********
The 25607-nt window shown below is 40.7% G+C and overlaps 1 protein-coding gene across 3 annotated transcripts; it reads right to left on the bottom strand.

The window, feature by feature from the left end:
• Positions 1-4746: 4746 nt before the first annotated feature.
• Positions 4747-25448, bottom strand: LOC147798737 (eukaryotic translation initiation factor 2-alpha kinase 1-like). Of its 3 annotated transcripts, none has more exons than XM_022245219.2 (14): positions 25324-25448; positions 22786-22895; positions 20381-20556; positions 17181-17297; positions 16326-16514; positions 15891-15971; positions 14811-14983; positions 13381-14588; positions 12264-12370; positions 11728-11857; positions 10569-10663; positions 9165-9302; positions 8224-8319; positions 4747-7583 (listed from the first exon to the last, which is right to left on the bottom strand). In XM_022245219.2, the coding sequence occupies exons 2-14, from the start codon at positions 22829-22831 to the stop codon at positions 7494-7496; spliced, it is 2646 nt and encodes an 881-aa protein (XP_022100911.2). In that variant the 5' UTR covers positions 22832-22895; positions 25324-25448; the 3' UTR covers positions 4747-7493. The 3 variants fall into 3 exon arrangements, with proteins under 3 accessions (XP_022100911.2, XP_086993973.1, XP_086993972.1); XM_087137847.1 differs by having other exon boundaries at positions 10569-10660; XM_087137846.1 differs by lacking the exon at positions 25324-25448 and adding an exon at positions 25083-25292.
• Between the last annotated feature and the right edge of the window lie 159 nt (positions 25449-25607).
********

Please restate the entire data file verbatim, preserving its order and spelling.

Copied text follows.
The 25607-nt window shown below is 40.7% G+C and overlaps 1 protein-coding gene across 3 annotated transcripts; it reads right to left on the bottom strand.

The window, feature by feature from the left end:
• Positions 1-4746: 4746 nt before the first annotated feature.
• Positions 4747-25448, bottom strand: LOC147798737 (eukaryotic translation initiation factor 2-alpha kinase 1-like). Of its 3 annotated transcripts, none has more exons than XM_022245219.2 (14): positions 25324-25448; positions 22786-22895; positions 20381-20556; positions 17181-17297; positions 16326-16514; positions 15891-15971; positions 14811-14983; positions 13381-14588; positions 12264-12370; positions 11728-11857; positions 10569-10663; positions 9165-9302; positions 8224-8319; positions 4747-7583 (listed from the first exon to the last, which is right to left on the bottom strand). In XM_022245219.2, the coding sequence occupies exons 2-14, from the start codon at positions 22829-22831 to the stop codon at positions 7494-7496; spliced, it is 2646 nt and encodes an 881-aa protein (XP_022100911.2). In that variant the 5' UTR covers positions 22832-22895; positions 25324-25448; the 3' UTR covers positions 4747-7493. The 3 variants fall into 3 exon arrangements, with proteins under 3 accessions (XP_022100911.2, XP_086993973.1, XP_086993972.1); XM_087137847.1 differs by having other exon boundaries at positions 10569-10660; XM_087137846.1 differs by lacking the exon at positions 25324-25448 and adding an exon at positions 25083-25292.
• Between the last annotated feature and the right edge of the window lie 159 nt (positions 25449-25607).